John McCain and the Refusal to Demonize

John McCain – former US Senator from Arizona, recently passed away.   A remarkable character.   His institution was the US Senate.  He was a master of knowing how the institution worked and had a huge respect for what the Senate, as an institution meant for American democracy.  He knew it mattered more than his ego.   He was truly one of the great public citizens of our time.

There are many things I could say about him, but there is thing in particular that needs to be highlighted:  his refusal to demonize those with whom he differed.   McCain was opinionated and deeply engaged in the defining issues of his day.   These things mattered to him.  And he differed and often differed with those within his own party and, of course, those on the other side – the other political party.   And he had no problem feeling that those with whom he differed were not being wise and they were not truly concerned for the welfare of the American people.   And he could let them know this.   But, when all was said and done, they were his colleagues.

Nothing so demonstrated this as his invitation to George W. Bush – who had defeated him for the Republican nomination for the presidency – and Barack Obama, who defeated him for the presidency when he was the nominee – to be the two key speakers at his memorial service.   These were two men with whom he had differed and differed deeply.   It had to have stung to be defeated not once but twice and then to be in the Senate while down Pennsylvania Ave at the Whitehouse they were enacting policies and making decisions that he would have found deeply disturbing.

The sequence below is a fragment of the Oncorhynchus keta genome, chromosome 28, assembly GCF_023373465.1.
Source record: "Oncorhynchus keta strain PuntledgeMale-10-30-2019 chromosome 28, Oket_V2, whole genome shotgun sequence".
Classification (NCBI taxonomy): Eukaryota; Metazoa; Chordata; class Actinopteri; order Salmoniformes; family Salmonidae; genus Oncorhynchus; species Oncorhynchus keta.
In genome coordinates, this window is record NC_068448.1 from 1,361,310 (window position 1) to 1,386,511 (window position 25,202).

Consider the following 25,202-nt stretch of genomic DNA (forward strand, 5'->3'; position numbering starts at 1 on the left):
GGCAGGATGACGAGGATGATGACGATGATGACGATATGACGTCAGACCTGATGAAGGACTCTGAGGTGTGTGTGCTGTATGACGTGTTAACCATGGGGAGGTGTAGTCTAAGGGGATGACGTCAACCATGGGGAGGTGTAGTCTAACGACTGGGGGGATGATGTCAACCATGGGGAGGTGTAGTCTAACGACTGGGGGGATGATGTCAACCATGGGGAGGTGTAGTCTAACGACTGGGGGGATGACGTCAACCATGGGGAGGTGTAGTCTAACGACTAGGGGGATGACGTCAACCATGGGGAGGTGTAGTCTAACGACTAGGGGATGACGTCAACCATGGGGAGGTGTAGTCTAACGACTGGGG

But, he did not demonize them.  They were first colleagues who in the end he held in high esteem.

Our organizations need this quality of engagement – women and men who can ardently argue for a particular cause or issue and then, whether they vote in the majority or the minority, sustain a grace and respect for those with whom they differ

Institutional Intelligence is the capacity to work effectively within organizations.